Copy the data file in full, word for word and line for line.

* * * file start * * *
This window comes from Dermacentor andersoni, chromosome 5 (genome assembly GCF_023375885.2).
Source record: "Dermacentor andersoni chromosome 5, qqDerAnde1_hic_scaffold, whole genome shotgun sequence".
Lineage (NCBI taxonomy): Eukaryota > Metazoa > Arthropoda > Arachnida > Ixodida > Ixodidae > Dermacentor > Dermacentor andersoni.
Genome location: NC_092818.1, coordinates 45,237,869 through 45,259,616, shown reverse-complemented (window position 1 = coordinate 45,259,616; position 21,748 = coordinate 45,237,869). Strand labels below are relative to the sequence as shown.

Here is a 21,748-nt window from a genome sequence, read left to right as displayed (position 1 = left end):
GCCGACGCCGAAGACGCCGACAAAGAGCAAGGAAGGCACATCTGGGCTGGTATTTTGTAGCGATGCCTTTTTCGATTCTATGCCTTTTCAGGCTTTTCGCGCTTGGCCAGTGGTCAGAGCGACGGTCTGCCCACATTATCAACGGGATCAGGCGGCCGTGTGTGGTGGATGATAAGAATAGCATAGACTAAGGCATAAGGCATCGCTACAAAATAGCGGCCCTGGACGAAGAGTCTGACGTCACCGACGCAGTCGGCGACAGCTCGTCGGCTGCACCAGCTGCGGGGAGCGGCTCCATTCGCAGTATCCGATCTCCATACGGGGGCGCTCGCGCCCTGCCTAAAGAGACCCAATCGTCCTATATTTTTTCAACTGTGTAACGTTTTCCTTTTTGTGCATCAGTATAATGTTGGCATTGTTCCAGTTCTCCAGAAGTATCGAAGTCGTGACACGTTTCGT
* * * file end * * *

This window comes from Dermacentor andersoni, chromosome 5 (genome assembly GCF_023375885.2).
Source record: "Dermacentor andersoni chromosome 5, qqDerAnde1_hic_scaffold, whole genome shotgun sequence".
Lineage (NCBI taxonomy): Eukaryota > Metazoa > Arthropoda > Arachnida > Ixodida > Ixodidae > Dermacentor > Dermacentor andersoni.
Genome location: NC_092818.1, coordinates 45,237,869 through 45,259,616, shown reverse-complemented (window position 1 = coordinate 45,259,616; position 21,748 = coordinate 45,237,869). Strand labels below are relative to the sequence as shown.

Here is a 21,748-nt window from a genome sequence, read left to right as displayed (position 1 = left end):
GCCGACGCCGAAGACGCCGACAAAGAGCAAGGAAGGCACATCTGGGCTGGTATTTTGTAGCGATGCCTTTTTCGATTCTATGCCTTTTCAGGCTTTTCGCGCTTGGCCAGTGGTCAGAGCGACGGTCTGCCCACATTATCAACGGGATCAGGCGGCCGTGTGTGGTGGATGATAAGAATAGCATAGACTAAGGCATAAGGCATCGCTACAAAATAGCGGCCCTGGACGAAGAGTCTGACGTCACCGACGCAGTCGGCGACAGCTCGTCGGCTGCACCAGCTGCGGGGAGCGGCTCCATTCGCAGTATCCGATCTCCATACGGGGGCGCTCGCGCCCTGCCTAAAGAGACCCAATCGTCCTATATTTTTTCAACTGTGTAACGTTTTCCTTTTTGTGCATCAGTATAATGTTGGCATTGTTCCAGTTCTCCAGAAGTATCGAAGTCGTGACACGTTTCGT